Help your 18-month-old develop fine motor skills by playing with blocks. Martin says at this age they should be able to stack two cubes on top of one another. Kids this age are also fond of imitating their parents when they do household chores, so don’t be afraid to let your little one “help” with the cooking and cleaning.

Martin also says 18-month-olds should be able to remove articles of clothing, especially shoes, which most children this age cannot wait to take off. Having them assist you in getting themselves ready each morning is a great way to hone their fine motor skills as well.

Two Years Old

Your toddler is now truly a person of their own – with likes, dislikes and demands. Watch out for that personality as they learn how to push buttons to get what they want!

A two-year-old should be able to:

  • Jump
  • Throw a ball overhand
  • Build a tower of four cubes

If you have a two-year-old, it’s time to play ball! Kids of this age should be able to throw a ball overhand and likely will have established either right- or left-hand dominance.

Continue playing with blocks. Your two-year-old should be able to build a tower of four cubes stacked on top of each other.

Three Years Old

Three years down, a lifetime to go! This age is all about teaching and mastering independence.

A three-year-old should be able to:

  • Balance on one foot
  • Jump forward
  • Draw a vertical line

Encourage your three-year-old to wash their own hands and brush their own teeth with your help and supervision to make sure it’s done right and safely. Let your little one’s imagination run wild with arts and crafts. Try providing paper and crayons to see what they’ll invent on their own. Your little one should be an efficient scribbler by this point.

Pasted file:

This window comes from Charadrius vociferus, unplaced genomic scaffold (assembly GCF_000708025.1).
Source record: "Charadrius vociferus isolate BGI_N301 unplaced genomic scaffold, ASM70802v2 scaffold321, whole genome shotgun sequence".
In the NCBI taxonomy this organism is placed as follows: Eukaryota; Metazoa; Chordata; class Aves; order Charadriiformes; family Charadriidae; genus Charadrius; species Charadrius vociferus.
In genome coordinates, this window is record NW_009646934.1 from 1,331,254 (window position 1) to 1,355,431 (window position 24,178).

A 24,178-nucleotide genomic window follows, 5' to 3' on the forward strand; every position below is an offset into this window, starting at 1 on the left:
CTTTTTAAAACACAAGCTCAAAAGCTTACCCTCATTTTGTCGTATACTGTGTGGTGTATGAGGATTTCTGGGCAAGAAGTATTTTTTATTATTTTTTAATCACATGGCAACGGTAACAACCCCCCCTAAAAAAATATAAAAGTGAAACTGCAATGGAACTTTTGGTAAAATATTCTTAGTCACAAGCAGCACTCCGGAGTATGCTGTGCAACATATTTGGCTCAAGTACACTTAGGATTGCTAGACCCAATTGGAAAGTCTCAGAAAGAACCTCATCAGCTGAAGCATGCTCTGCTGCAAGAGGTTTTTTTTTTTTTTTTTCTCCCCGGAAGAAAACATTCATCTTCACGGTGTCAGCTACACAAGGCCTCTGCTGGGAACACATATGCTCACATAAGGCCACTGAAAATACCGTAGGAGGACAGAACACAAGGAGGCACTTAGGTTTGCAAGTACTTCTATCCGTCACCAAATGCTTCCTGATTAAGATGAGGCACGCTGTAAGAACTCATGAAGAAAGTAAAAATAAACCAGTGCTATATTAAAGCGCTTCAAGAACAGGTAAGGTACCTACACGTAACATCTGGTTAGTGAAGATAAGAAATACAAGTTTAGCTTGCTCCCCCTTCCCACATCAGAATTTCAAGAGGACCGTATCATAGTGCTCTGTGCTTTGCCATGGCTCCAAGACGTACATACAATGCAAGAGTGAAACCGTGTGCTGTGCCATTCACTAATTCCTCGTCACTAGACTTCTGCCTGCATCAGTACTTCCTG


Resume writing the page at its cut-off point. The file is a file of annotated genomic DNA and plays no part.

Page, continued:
You can also practice gross motor skills like jumping and kicking a ball outdoors.

Four Years Old

Your toddler is growing up! And to prepare for school, there’s a lot they’ll perfect this year.

A four-year-old should be able to:

  • Balance on one foot for two seconds
  • Copy a cross and a circle
  • Draw a person with three parts

As your child gets older, they should have good control of their fine motor skills. By age four, they should be able to draw a person with three parts, including a head, body and limbs.

Don’t worry if your four-year-old can’t draw a triangle. Martin says the skills to copy that particular shape won’t come along until age six. You can also fine tune fine motor skills by having your four-year-old cut along a straight line or cut out a specific shape you’ve drawn for them. Please supervise them while using scissors.

You’re Doing Great

The best advice for parents is to be involved, ask questions and get ready to play. Good parenting starts with caring and showing up. And remember: playing with your child is the perfect way to hone their motor skills while providing fun bonding time for you both.

“Throwing and kicking a ball, running, jumping, balancing and catching are all easily practiced in the backyard or at the park,” says Martin. “Fine motor control and object manipulation can be encouraged through the use of playdough, sandbox time, scribbling or drawing or even pretending to cook and clean along with parents.”

It’s worth repeating that every child develops at their own pace, and these milestones are just guidelines for tracking your child’s progress.

If you have specific questions about your child’s development or motor skills, contact your pediatrician. You can find a pediatrician here